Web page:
Will AISD Crack Down on Special Ed?

Advocates decry district's trend from 'disability' to 'discipline'

Frances Barraza pulled her bipolar son from AISD.
Frances Barraza pulled her bipolar son from AISD. (Photo By John Anderson)

Austin ISD is a very special place. There are more than 10,000 special-education students in the district – that's 12% of the student body, or about two per classroom. More than half have emotional or learning disabilities, or attention deficit hyperactivity disorder, impairments that can often be confused with bad attitudes or willful misbehavior.

Last week, Congress passed new regulations making it easier than ever before to put special ed students, many of whom theoretically cannot control their behavior, through the same kind of disciplinary procedures as their nonimpaired peers, who can. The move worries special-ed advocates, who fear AISD will take advantage of the new flexibility to get rid of their kids – a practice many say is already widespread.

"The district gets tired of dealing with these kids, so they just throw up their hands," said Lucy Wood, a staff attorney who represents special-ed students in the juvenile justice system for Advocacy Inc. "So instead of trying to figure out the cause of the student's behavior, they figure out a way to send the student into the juvenile justice system."

The regulation in question is the Individuals With Disabilities Education Act or IDEA. The original law, passed in 1997 and reauthorized with tweaks on Friday, said special-ed students cannot be removed from regular classes without an investigation into whether their misbehavior was caused by their disability. In other words, students can't be punished for behaviors they can't control. Not surprisingly, teacher groups have long complained about this policy. "Under IDEA, if a child is violent or disruptive, it's not as easy to have that student removed from class," said John Cole, president of the Texas Federation of Teachers. "But when teachers have to deal with violent, disruptive students, they can't take care of the 21 other students in the class."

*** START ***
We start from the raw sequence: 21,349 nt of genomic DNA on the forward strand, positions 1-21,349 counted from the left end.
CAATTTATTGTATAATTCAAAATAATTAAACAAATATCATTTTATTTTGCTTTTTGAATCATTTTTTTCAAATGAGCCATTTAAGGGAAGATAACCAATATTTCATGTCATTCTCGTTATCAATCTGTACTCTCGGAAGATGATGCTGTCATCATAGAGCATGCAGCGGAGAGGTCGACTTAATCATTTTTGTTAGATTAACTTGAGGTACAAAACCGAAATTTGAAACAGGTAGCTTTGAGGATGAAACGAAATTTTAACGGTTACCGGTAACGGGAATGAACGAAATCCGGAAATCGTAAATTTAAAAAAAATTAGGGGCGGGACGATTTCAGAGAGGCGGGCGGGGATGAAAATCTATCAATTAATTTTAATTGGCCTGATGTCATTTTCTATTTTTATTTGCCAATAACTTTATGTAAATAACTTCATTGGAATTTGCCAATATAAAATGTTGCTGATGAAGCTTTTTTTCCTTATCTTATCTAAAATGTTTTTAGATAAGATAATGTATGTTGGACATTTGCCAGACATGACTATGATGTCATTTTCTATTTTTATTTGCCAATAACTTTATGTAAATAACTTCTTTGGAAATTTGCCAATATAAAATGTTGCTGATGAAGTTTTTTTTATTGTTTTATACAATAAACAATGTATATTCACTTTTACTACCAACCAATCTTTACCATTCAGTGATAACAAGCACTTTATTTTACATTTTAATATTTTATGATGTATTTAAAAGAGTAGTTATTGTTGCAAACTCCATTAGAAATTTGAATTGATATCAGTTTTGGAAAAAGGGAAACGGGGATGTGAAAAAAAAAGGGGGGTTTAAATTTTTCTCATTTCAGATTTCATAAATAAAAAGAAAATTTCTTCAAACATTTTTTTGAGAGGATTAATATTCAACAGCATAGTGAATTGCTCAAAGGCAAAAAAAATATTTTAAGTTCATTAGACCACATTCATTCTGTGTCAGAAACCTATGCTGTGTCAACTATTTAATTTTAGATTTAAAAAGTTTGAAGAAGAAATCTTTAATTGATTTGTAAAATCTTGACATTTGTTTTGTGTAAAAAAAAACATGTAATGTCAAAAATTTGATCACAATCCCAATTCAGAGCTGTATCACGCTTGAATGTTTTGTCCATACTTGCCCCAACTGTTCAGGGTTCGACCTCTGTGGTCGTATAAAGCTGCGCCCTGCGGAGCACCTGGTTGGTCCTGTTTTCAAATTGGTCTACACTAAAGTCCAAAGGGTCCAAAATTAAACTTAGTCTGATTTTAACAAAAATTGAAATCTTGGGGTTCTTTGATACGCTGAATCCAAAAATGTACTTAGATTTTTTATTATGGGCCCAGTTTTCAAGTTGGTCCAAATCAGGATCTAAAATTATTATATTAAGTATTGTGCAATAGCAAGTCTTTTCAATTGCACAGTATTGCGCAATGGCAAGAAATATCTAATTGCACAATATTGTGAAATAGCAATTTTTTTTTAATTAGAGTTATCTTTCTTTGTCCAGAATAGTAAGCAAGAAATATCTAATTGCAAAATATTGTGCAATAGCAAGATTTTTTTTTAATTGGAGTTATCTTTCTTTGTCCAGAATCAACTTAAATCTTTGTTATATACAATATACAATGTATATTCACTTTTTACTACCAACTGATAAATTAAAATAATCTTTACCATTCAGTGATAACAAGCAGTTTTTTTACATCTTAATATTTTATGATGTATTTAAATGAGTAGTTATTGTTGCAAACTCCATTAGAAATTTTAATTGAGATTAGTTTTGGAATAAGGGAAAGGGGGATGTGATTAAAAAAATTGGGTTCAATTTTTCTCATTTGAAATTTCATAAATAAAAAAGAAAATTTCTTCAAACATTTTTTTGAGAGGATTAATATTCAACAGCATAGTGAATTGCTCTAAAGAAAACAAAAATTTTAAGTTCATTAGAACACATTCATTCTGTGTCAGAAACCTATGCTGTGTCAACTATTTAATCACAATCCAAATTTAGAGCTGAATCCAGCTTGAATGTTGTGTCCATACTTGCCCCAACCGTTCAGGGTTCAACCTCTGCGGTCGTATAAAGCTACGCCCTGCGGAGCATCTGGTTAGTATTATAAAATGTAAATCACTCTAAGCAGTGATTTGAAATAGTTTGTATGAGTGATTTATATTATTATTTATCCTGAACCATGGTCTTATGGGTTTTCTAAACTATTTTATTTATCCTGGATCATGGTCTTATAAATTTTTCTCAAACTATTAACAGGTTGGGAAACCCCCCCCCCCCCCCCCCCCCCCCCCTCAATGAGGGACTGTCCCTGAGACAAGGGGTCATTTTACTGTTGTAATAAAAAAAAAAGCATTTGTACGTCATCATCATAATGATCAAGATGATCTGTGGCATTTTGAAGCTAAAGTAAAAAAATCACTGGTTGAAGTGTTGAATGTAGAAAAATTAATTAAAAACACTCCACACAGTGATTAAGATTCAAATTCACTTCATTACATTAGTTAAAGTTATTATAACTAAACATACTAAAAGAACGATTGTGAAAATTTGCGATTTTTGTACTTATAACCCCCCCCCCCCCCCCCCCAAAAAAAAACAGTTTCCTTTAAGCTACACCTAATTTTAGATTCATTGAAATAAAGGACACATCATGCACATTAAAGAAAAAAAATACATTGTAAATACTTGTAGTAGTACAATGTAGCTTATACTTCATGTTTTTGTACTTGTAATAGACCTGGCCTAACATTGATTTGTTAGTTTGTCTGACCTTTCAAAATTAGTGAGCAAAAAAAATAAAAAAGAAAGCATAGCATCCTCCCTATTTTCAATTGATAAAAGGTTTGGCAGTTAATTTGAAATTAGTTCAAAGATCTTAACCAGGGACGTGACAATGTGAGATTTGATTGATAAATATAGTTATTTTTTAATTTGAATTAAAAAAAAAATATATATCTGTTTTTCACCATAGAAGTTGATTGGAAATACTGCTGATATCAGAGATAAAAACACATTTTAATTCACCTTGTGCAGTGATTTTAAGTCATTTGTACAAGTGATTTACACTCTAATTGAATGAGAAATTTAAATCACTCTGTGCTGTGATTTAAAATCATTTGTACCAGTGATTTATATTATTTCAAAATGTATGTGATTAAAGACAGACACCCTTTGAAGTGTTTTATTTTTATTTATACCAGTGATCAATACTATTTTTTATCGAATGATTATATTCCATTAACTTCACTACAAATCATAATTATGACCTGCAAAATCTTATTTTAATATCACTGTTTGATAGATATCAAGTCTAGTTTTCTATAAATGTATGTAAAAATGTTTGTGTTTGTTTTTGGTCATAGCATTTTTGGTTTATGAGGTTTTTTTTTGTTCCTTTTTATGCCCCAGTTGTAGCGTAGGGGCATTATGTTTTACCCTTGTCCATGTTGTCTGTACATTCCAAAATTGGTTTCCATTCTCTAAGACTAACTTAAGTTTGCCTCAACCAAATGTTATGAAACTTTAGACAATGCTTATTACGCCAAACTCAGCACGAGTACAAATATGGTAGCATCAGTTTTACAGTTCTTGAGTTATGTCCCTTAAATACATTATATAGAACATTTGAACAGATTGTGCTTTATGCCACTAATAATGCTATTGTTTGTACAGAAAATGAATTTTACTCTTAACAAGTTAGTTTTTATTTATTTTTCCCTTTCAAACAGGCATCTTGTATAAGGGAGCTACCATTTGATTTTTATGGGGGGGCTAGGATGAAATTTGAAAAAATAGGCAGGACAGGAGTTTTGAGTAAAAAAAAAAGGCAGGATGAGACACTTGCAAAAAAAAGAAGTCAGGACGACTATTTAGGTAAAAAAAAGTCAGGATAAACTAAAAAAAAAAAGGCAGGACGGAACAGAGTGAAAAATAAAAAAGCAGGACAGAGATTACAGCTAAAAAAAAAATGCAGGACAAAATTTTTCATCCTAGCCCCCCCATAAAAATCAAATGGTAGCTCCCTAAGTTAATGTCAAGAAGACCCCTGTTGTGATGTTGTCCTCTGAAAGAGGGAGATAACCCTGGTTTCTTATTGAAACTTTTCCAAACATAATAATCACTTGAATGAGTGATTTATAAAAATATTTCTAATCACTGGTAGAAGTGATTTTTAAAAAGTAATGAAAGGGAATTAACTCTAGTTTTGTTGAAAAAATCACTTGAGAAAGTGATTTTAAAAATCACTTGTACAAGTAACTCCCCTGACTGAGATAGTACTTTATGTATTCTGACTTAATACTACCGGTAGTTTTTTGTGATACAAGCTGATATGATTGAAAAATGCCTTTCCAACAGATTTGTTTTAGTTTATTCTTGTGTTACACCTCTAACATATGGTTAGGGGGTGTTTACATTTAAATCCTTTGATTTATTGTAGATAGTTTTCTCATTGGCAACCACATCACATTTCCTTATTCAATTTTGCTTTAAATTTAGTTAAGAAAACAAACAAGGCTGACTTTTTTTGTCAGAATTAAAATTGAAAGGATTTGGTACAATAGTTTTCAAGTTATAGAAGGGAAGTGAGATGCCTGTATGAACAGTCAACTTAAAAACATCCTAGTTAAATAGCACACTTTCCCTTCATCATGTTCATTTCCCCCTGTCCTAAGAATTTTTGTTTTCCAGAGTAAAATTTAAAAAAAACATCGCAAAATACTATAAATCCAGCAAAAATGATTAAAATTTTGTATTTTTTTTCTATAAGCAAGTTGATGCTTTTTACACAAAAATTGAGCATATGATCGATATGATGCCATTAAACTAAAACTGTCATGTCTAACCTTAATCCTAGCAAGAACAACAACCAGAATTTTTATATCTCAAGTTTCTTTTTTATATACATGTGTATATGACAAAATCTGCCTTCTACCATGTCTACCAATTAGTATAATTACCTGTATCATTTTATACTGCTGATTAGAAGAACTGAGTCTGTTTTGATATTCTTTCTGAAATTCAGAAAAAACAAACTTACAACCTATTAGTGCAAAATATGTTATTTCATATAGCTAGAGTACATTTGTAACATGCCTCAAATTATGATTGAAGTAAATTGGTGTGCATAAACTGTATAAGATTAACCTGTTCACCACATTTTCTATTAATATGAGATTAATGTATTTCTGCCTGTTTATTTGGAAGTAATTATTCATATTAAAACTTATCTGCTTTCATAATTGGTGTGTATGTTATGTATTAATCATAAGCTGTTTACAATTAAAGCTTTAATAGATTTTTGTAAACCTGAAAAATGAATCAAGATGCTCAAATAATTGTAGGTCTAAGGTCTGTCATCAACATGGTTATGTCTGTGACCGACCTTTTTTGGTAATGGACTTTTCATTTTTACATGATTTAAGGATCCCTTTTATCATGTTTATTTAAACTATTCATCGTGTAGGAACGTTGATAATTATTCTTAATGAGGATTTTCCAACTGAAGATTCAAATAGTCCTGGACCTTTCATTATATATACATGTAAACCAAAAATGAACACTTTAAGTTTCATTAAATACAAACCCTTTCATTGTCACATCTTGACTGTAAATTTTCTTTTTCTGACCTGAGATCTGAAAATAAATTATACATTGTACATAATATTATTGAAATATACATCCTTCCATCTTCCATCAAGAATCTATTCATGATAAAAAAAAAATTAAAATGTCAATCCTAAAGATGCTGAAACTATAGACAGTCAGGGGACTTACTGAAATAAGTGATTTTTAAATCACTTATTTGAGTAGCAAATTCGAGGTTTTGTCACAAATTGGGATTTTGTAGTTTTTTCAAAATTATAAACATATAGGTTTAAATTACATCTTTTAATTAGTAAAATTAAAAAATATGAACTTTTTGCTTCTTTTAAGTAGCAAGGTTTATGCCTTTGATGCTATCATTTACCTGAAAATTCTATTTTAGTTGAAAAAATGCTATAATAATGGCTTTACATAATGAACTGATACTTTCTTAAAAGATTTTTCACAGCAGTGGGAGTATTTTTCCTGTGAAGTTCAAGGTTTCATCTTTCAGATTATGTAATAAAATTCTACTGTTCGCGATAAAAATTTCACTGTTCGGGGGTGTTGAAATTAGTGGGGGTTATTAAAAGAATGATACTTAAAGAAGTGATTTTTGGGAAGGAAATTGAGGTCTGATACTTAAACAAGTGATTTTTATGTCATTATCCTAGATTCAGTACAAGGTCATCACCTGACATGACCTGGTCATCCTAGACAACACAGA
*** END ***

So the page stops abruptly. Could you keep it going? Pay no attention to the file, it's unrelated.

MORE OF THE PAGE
Of course, advocates like Wood say schools do remove students, and far too often – for example, by filing assault charges against a freaked-out, flailing, autistic student who hits his teacher. The new version of IDEA requires a "direct and substantial" link be proven between the disability and the behavior to qualify for the discipline exemption. This opens up a lot of leeway for schools to argue that disruptive behavior is not caused by disabilities but by plain old rebelliousness.

Cole, for example, argues that districts are encouraged by state funding guidelines – which grant triple funds for special-ed students – to classify many nondisabled students as special-ed. "Many children are labeled emotionally disturbed who have nothing functionally wrong with their mental capacity. They're just tough customers," said Cole. "But if they're a tough customer, the school doesn't get any extra money. If they're emotionally disturbed, they do." And "tough customers," says Cole, need to be punished, not exempted.